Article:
The Putney Arts Theatre stands in the Union Chapel built by Sir Samuel Morton Peto in the late 19th century.
Sir Samuel Morton Peto, 1st Baronet (4 August 1809 – 13 November 1889) was an English entrepreneur, civil engineer and railway developer, and, for more than 20 years, a Member of Parliament (MP). A partner in the firm of Grissell and Peto, he managed construction firms that built many major buildings and monuments in London, including The Reform Club, The Lyceum, Nelson’s Column and the new Houses of Parliament; which made him a millionaire.
As a partner in Peto and Betts, he then became one of the major contractors in the building of the rapidly expanding railways of the time. Along with a small group of other Master Builders in London he is credited as a founding member of the Chartered Institute of Building in 1834.
Samuel Morton Peto, normally called Morton Peto, was born on 4 August 1809, in Woking, Surrey. As a youth, he was apprenticed as a bricklayer to his uncle Henry Peto, who ran a building firm in London.
When his uncle died in 1830, Peto and his older cousin, Thomas Grissell (who had been a partner to his uncle for five years), went into partnership. The firm of Grissell and Peto (1830–1847) built many well-known buildings in London, including the Reform Club, the Oxford & Cambridge Club, the Lyceum, St James’s Theatre and Hungerford Market at Charing Cross. In addition, they built Nelson’s Column and the new Houses of Parliament (1843) and the vast infrastructure project of the London brick sewer.
Another project, in 1848, was the Bloomsbury Baptist Chapel, the first Baptist church with spires in London. Tradition has it that the Crown Commissioner was reluctant to lease the land to nonconformists because of their “dull, spire-less architecture”. Peto is said to have exclaimed, “A spire, my Lord? We shall have two!” The church had twin spires until 1951, when they were removed as unsafe.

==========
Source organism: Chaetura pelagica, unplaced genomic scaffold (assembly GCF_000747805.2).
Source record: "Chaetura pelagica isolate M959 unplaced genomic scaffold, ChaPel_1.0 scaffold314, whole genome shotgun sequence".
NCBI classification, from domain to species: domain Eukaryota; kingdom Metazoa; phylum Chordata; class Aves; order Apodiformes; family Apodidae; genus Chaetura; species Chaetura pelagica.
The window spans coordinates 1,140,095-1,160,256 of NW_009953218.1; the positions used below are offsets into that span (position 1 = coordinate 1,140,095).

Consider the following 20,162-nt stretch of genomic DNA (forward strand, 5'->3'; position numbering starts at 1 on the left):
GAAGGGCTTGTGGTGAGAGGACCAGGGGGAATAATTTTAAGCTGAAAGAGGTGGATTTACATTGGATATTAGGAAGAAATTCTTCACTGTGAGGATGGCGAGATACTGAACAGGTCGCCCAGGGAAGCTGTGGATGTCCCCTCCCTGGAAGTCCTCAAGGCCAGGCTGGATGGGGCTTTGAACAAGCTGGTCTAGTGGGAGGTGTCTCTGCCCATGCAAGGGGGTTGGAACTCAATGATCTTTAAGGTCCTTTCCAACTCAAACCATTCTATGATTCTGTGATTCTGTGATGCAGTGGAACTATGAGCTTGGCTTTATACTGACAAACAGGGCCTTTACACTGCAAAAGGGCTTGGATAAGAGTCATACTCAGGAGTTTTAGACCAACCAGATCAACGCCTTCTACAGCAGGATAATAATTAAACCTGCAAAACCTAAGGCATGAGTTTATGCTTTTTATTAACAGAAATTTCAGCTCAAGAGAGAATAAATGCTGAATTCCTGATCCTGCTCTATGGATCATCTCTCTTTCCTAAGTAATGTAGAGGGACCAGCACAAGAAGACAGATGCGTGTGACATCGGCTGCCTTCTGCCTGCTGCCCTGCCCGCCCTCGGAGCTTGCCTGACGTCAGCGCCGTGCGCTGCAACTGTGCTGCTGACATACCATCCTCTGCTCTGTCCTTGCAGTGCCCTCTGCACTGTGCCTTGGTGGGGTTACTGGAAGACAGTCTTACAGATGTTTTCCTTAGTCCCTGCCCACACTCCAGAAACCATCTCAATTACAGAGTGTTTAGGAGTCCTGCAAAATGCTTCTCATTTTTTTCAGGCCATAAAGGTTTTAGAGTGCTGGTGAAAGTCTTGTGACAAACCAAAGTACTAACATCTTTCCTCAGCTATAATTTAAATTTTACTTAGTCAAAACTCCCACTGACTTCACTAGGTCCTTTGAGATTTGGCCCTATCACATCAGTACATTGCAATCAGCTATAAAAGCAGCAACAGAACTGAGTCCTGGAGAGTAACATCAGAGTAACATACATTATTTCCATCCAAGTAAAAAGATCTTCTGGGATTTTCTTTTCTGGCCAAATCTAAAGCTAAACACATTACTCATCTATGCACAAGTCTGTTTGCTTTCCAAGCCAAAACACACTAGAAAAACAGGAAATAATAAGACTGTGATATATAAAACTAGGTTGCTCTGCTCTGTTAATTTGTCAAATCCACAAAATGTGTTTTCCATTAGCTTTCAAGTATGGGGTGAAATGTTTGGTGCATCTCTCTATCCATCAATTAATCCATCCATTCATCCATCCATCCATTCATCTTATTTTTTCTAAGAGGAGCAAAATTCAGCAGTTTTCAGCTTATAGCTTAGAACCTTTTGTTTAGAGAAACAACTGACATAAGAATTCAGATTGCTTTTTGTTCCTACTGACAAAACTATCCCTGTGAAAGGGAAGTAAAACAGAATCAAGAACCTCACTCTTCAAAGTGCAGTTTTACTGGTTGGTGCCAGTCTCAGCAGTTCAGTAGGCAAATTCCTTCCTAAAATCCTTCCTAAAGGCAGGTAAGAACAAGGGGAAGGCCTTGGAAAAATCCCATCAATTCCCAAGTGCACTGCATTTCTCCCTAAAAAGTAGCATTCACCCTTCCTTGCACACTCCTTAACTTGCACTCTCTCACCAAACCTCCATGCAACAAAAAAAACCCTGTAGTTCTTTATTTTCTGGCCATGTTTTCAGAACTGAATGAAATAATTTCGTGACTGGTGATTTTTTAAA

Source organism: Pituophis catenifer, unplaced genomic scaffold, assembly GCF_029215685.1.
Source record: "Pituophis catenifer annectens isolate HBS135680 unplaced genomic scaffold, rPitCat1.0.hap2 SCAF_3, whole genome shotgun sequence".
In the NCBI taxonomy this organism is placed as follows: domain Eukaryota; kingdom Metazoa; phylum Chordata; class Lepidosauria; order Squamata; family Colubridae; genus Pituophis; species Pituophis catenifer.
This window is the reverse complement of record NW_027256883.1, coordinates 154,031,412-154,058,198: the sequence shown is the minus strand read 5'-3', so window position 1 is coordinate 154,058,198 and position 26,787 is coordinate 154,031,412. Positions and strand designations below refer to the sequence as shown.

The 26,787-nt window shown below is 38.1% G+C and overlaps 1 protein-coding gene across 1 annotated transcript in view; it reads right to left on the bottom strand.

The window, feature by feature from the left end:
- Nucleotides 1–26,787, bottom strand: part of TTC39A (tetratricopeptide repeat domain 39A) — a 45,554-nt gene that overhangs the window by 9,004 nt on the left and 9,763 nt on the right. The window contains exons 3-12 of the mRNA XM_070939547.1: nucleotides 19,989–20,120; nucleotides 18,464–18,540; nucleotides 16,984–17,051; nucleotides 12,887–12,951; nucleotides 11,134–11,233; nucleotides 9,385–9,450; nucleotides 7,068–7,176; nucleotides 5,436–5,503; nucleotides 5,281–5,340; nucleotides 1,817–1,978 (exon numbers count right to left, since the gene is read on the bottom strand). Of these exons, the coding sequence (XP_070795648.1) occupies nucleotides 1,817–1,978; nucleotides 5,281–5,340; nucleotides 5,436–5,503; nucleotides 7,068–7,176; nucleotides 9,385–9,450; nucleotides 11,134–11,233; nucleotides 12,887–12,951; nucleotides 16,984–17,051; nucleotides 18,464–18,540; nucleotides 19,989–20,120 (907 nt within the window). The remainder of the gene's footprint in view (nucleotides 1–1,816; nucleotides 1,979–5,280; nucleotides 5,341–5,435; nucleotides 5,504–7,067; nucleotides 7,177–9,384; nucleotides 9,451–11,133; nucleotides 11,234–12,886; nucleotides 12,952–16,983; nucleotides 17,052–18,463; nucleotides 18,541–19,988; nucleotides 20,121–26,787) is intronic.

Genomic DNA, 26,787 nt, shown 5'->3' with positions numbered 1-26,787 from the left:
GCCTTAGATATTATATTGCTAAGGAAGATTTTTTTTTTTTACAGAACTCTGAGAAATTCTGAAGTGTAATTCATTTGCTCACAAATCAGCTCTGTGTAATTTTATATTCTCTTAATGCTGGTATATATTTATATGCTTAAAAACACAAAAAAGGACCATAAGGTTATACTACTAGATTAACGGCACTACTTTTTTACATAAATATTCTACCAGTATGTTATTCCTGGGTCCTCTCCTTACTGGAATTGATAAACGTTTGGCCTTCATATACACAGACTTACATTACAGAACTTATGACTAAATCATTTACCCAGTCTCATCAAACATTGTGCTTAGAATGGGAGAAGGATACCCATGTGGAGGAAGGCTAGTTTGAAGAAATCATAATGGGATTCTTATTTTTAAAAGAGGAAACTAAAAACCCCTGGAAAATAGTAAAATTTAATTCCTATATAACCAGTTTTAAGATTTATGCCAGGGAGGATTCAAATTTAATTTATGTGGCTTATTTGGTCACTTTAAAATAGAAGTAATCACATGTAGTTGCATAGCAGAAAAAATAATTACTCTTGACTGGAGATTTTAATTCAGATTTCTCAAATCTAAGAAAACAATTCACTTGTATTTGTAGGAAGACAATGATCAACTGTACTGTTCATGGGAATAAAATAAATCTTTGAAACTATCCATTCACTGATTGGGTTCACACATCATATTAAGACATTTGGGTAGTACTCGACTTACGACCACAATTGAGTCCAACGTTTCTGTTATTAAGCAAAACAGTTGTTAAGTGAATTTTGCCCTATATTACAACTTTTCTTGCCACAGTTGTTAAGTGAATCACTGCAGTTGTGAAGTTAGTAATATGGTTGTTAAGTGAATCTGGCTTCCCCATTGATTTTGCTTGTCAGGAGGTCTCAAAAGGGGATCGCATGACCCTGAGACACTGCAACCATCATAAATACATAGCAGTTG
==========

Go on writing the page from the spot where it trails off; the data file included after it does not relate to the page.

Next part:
In 1834 Peto saw the potential of the newly developing railways and dissolved the connection with his uncle’s building firm. He and his cousin Grissell founded a business as an independent railway contractor. His firm’s first railway work was to build two stations in Curzon Street, Birmingham. Next the firm built its first line of track, the Hanwell and Langley section of the Great Western Railway, which included the Wharncliffe Viaduct.
Grissell became increasingly nervous of the risks taken by Peto, and in 1846 dissolved the partnership.
In 1848 Peto and Edward Betts (who had married Peto’s sister Ann) entered into a formal partnership and together they were to work on a large number of railway contracts. Frequently, they also working in partnership with Thomas Brassey.
In 1854 during the Crimean War Peto, Betts and Brassey constructed the Grand Crimean Central Railway between Balaklava and Sevastopol to transport supplies to the troops at the front line.
In February 1855 the British government recognised Peto for his wartime services; he was made Baronet of Somerleyton Hall in the County of Suffolk. King Frederick VII of Denmark honoured Peto for establishing the Flensburg–Husum–Tönning Railway Company and its construction of railways in the Duchy of Schleswig, which led to a growing export/import trade with the port of Lowestoft. Another project abroad was the Homburg Railway built from 1859 to 1860.